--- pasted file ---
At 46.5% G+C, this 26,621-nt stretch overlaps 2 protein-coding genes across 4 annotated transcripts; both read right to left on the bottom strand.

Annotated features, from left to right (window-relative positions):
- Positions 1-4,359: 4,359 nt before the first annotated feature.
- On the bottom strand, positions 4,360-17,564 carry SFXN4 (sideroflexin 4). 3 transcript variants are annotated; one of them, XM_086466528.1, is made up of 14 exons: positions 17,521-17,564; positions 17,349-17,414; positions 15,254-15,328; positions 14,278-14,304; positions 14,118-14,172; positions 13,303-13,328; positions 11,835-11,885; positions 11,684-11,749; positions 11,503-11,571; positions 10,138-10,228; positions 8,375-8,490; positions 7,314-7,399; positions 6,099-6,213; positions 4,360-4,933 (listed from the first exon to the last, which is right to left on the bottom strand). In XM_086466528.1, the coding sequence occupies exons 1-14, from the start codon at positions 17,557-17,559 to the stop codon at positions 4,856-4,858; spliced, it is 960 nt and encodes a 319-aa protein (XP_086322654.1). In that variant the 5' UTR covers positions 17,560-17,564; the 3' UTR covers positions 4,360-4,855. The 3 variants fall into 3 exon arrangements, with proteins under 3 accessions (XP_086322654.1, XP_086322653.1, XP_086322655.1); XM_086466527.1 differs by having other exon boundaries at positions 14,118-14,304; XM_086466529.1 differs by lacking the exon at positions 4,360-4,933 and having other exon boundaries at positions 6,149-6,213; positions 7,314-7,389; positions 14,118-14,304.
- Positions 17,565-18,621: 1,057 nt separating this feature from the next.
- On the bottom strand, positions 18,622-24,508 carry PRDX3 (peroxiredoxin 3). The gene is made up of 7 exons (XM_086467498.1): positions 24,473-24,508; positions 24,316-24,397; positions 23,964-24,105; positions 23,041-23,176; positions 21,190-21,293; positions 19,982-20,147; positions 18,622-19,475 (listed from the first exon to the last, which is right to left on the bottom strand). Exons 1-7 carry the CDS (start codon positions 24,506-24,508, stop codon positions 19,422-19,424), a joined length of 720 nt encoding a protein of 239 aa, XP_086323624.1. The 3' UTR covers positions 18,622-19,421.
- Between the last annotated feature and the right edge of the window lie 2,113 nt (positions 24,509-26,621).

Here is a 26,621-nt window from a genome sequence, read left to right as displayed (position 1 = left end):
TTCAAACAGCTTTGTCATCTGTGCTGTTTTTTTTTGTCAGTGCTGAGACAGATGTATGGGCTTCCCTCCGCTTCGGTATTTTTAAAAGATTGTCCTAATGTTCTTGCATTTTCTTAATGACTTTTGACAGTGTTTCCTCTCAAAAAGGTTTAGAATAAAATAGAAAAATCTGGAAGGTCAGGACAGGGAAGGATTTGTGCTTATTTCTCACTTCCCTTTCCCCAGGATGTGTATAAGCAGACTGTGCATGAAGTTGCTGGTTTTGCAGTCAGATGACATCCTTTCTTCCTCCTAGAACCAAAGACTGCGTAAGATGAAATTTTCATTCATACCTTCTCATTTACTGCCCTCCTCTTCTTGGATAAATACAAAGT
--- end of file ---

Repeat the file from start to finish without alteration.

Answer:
At 46.5% G+C, this 26,621-nt stretch overlaps 2 protein-coding genes across 4 annotated transcripts; both read right to left on the bottom strand.

Annotated features, from left to right (window-relative positions):
- Positions 1-4,359: 4,359 nt before the first annotated feature.
- On the bottom strand, positions 4,360-17,564 carry SFXN4 (sideroflexin 4). 3 transcript variants are annotated; one of them, XM_086466528.1, is made up of 14 exons: positions 17,521-17,564; positions 17,349-17,414; positions 15,254-15,328; positions 14,278-14,304; positions 14,118-14,172; positions 13,303-13,328; positions 11,835-11,885; positions 11,684-11,749; positions 11,503-11,571; positions 10,138-10,228; positions 8,375-8,490; positions 7,314-7,399; positions 6,099-6,213; positions 4,360-4,933 (listed from the first exon to the last, which is right to left on the bottom strand). In XM_086466528.1, the coding sequence occupies exons 1-14, from the start codon at positions 17,557-17,559 to the stop codon at positions 4,856-4,858; spliced, it is 960 nt and encodes a 319-aa protein (XP_086322654.1). In that variant the 5' UTR covers positions 17,560-17,564; the 3' UTR covers positions 4,360-4,855. The 3 variants fall into 3 exon arrangements, with proteins under 3 accessions (XP_086322654.1, XP_086322653.1, XP_086322655.1); XM_086466527.1 differs by having other exon boundaries at positions 14,118-14,304; XM_086466529.1 differs by lacking the exon at positions 4,360-4,933 and having other exon boundaries at positions 6,149-6,213; positions 7,314-7,389; positions 14,118-14,304.
- Positions 17,565-18,621: 1,057 nt separating this feature from the next.
- On the bottom strand, positions 18,622-24,508 carry PRDX3 (peroxiredoxin 3). The gene is made up of 7 exons (XM_086467498.1): positions 24,473-24,508; positions 24,316-24,397; positions 23,964-24,105; positions 23,041-23,176; positions 21,190-21,293; positions 19,982-20,147; positions 18,622-19,475 (listed from the first exon to the last, which is right to left on the bottom strand). Exons 1-7 carry the CDS (start codon positions 24,506-24,508, stop codon positions 19,422-19,424), a joined length of 720 nt encoding a protein of 239 aa, XP_086323624.1. The 3' UTR covers positions 18,622-19,421.
- Between the last annotated feature and the right edge of the window lie 2,113 nt (positions 24,509-26,621).

Here is a 26,621-nt window from a genome sequence, read left to right as displayed (position 1 = left end):
TTCAAACAGCTTTGTCATCTGTGCTGTTTTTTTTTGTCAGTGCTGAGACAGATGTATGGGCTTCCCTCCGCTTCGGTATTTTTAAAAGATTGTCCTAATGTTCTTGCATTTTCTTAATGACTTTTGACAGTGTTTCCTCTCAAAAAGGTTTAGAATAAAATAGAAAAATCTGGAAGGTCAGGACAGGGAAGGATTTGTGCTTATTTCTCACTTCCCTTTCCCCAGGATGTGTATAAGCAGACTGTGCATGAAGTTGCTGGTTTTGCAGTCAGATGACATCCTTTCTTCCTCCTAGAACCAAAGACTGCGTAAGATGAAATTTTCATTCATACCTTCTCATTTACTGCCCTCCTCTTCTTGGATAAATACAAAGT